AlphaCodingSkills

C - Booleans


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There are many instances in the programming, where a user need a data type which represents True and False values. For this, C has a bool data type, which takes either True or False values.

Boolean Values

A boolean variable is declared with bool keyword and can only take boolean values: True or False values. In the below example, a boolean variable called MyBoolVal is declared to accept only boolean values.

#include <stdio.h>
#include <stdbool.h>

int main (){
    bool MyBoolVal = true;
    printf("%i\n", MyBoolVal);         //returns 1 (true)

    MyBoolVal = false;
    printf("%i\n", MyBoolVal);         //returns 0 (false)
    return 0;
}

Output

1

0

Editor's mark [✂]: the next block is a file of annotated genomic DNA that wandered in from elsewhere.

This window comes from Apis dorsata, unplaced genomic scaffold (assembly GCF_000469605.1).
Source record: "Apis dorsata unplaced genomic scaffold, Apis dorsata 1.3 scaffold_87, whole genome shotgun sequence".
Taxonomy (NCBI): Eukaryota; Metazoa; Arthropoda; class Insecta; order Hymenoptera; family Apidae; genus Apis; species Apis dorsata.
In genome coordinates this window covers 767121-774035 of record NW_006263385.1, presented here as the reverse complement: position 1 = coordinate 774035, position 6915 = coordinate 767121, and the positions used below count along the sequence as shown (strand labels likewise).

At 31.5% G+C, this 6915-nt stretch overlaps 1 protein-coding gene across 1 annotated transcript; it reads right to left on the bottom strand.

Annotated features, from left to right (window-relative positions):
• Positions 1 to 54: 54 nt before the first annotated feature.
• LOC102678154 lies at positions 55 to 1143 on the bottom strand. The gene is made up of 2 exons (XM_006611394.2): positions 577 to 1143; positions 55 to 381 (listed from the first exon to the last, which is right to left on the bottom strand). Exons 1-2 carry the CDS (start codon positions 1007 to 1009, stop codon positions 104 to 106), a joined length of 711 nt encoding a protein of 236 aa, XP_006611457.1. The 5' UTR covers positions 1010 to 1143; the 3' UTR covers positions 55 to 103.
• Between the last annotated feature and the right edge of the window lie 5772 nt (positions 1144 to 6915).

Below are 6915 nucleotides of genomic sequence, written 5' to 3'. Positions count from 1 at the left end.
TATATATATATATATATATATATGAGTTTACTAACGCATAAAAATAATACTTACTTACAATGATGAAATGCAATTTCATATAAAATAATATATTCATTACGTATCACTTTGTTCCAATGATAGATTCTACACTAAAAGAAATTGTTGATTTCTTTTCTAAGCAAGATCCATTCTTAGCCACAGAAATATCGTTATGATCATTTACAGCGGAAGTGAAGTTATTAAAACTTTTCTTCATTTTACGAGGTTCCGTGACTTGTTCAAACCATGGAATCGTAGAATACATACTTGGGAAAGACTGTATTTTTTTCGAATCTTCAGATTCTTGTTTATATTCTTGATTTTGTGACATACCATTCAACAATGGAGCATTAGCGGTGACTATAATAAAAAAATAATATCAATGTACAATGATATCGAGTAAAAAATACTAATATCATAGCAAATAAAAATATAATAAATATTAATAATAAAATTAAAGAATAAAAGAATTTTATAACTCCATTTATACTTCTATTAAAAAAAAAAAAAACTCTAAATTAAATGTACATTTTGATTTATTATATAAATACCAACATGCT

Boolean Expressions

A boolean expression in C is an expression which returns boolean values: 1 (true) or 0 (false) values. In the below example, comparison operator is used in the boolean expression which returns 1 when left operand is greater than right operand else returns 0.

#include <stdio.h>

int main (){
    int x = 10;
    int y = 25;

    cout<<(x > y)<<"\n"; //returns 0 (false)
    return 0;
}

Output

0

A logical operator can be used to combine two or more conditions to make complex boolean expression like && operator is used to combine conditions which returns 1 (true) if all conditions are true else returns 0 (false). Please see the below example.

#include <stdio.h>

int main (){
    int x = 10;

    cout<<(x > 0 && x < 25)<<"\n"; //returns 1 (true)
    return 0;
}

Output

1

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